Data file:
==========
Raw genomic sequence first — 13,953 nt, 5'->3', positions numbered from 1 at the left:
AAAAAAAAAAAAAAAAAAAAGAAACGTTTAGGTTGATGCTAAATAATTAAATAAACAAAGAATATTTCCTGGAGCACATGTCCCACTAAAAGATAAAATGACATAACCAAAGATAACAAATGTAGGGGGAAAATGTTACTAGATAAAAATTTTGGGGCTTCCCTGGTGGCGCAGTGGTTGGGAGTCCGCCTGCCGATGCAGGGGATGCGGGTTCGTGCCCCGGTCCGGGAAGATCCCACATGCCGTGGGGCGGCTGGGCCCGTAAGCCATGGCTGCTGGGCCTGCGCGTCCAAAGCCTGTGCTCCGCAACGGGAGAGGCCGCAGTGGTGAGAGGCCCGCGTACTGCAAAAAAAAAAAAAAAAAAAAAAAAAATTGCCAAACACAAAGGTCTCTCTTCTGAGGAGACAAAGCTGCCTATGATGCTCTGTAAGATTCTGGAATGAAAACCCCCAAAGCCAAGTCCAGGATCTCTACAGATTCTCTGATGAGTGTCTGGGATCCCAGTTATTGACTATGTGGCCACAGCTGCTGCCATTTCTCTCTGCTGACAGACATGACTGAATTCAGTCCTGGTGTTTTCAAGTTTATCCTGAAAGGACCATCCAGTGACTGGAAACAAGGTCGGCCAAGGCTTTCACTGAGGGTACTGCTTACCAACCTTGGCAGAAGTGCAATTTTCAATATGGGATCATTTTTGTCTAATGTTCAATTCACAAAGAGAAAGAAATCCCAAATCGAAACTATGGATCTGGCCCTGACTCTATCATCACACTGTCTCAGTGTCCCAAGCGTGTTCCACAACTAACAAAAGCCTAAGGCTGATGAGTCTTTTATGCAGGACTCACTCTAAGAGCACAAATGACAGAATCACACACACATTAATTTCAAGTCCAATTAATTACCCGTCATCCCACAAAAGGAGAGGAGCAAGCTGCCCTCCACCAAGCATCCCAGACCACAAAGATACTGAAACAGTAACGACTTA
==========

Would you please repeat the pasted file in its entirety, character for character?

Raw genomic sequence first — 13,953 nt, 5'->3', positions numbered from 1 at the left:
AAAAAAAAAAAAAAAAAAAAGAAACGTTTAGGTTGATGCTAAATAATTAAATAAACAAAGAATATTTCCTGGAGCACATGTCCCACTAAAAGATAAAATGACATAACCAAAGATAACAAATGTAGGGGGAAAATGTTACTAGATAAAAATTTTGGGGCTTCCCTGGTGGCGCAGTGGTTGGGAGTCCGCCTGCCGATGCAGGGGATGCGGGTTCGTGCCCCGGTCCGGGAAGATCCCACATGCCGTGGGGCGGCTGGGCCCGTAAGCCATGGCTGCTGGGCCTGCGCGTCCAAAGCCTGTGCTCCGCAACGGGAGAGGCCGCAGTGGTGAGAGGCCCGCGTACTGCAAAAAAAAAAAAAAAAAAAAAAAAAATTGCCAAACACAAAGGTCTCTCTTCTGAGGAGACAAAGCTGCCTATGATGCTCTGTAAGATTCTGGAATGAAAACCCCCAAAGCCAAGTCCAGGATCTCTACAGATTCTCTGATGAGTGTCTGGGATCCCAGTTATTGACTATGTGGCCACAGCTGCTGCCATTTCTCTCTGCTGACAGACATGACTGAATTCAGTCCTGGTGTTTTCAAGTTTATCCTGAAAGGACCATCCAGTGACTGGAAACAAGGTCGGCCAAGGCTTTCACTGAGGGTACTGCTTACCAACCTTGGCAGAAGTGCAATTTTCAATATGGGATCATTTTTGTCTAATGTTCAATTCACAAAGAGAAAGAAATCCCAAATCGAAACTATGGATCTGGCCCTGACTCTATCATCACACTGTCTCAGTGTCCCAAGCGTGTTCCACAACTAACAAAAGCCTAAGGCTGATGAGTCTTTTATGCAGGACTCACTCTAAGAGCACAAATGACAGAATCACACACACATTAATTTCAAGTCCAATTAATTACCCGTCATCCCACAAAAGGAGAGGAGCAAGCTGCCCTCCACCAAGCATCCCAGACCACAAAGATACTGAAACAGTAACGACTTA